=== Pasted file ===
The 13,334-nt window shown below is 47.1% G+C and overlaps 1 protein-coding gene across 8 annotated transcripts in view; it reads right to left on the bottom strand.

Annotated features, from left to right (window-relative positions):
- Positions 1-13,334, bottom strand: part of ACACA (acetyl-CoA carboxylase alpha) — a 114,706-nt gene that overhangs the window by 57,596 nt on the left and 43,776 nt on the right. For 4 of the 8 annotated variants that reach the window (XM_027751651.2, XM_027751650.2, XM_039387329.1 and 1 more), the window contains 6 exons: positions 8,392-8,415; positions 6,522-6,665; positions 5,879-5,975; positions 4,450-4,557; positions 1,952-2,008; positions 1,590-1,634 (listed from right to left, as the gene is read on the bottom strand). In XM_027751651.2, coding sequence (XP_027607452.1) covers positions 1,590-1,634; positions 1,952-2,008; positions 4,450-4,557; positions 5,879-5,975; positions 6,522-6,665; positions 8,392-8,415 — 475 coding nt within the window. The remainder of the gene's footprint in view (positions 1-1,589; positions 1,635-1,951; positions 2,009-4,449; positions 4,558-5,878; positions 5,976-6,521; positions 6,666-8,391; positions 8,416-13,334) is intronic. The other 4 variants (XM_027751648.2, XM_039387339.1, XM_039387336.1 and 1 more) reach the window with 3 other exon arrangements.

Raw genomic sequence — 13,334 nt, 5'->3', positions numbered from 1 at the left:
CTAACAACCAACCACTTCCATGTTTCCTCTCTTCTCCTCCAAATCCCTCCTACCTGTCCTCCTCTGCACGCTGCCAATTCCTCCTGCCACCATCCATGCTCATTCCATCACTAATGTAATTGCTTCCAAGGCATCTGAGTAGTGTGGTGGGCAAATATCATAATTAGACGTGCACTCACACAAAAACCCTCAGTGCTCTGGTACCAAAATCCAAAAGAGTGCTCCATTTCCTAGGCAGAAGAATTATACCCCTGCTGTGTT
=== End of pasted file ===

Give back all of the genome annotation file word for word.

The 13,334-nt window shown below is 47.1% G+C and overlaps 1 protein-coding gene across 8 annotated transcripts in view; it reads right to left on the bottom strand.

Annotated features, from left to right (window-relative positions):
- Positions 1-13,334, bottom strand: part of ACACA (acetyl-CoA carboxylase alpha) — a 114,706-nt gene that overhangs the window by 57,596 nt on the left and 43,776 nt on the right. For 4 of the 8 annotated variants that reach the window (XM_027751651.2, XM_027751650.2, XM_039387329.1 and 1 more), the window contains 6 exons: positions 8,392-8,415; positions 6,522-6,665; positions 5,879-5,975; positions 4,450-4,557; positions 1,952-2,008; positions 1,590-1,634 (listed from right to left, as the gene is read on the bottom strand). In XM_027751651.2, coding sequence (XP_027607452.1) covers positions 1,590-1,634; positions 1,952-2,008; positions 4,450-4,557; positions 5,879-5,975; positions 6,522-6,665; positions 8,392-8,415 — 475 coding nt within the window. The remainder of the gene's footprint in view (positions 1-1,589; positions 1,635-1,951; positions 2,009-4,449; positions 4,558-5,878; positions 5,976-6,521; positions 6,666-8,391; positions 8,416-13,334) is intronic. The other 4 variants (XM_027751648.2, XM_039387339.1, XM_039387336.1 and 1 more) reach the window with 3 other exon arrangements.

Raw genomic sequence — 13,334 nt, 5'->3', positions numbered from 1 at the left:
CTAACAACCAACCACTTCCATGTTTCCTCTCTTCTCCTCCAAATCCCTCCTACCTGTCCTCCTCTGCACGCTGCCAATTCCTCCTGCCACCATCCATGCTCATTCCATCACTAATGTAATTGCTTCCAAGGCATCTGAGTAGTGTGGTGGGCAAATATCATAATTAGACGTGCACTCACACAAAAACCCTCAGTGCTCTGGTACCAAAATCCAAAAGAGTGCTCCATTTCCTAGGCAGAAGAATTATACCCCTGCTGTGTT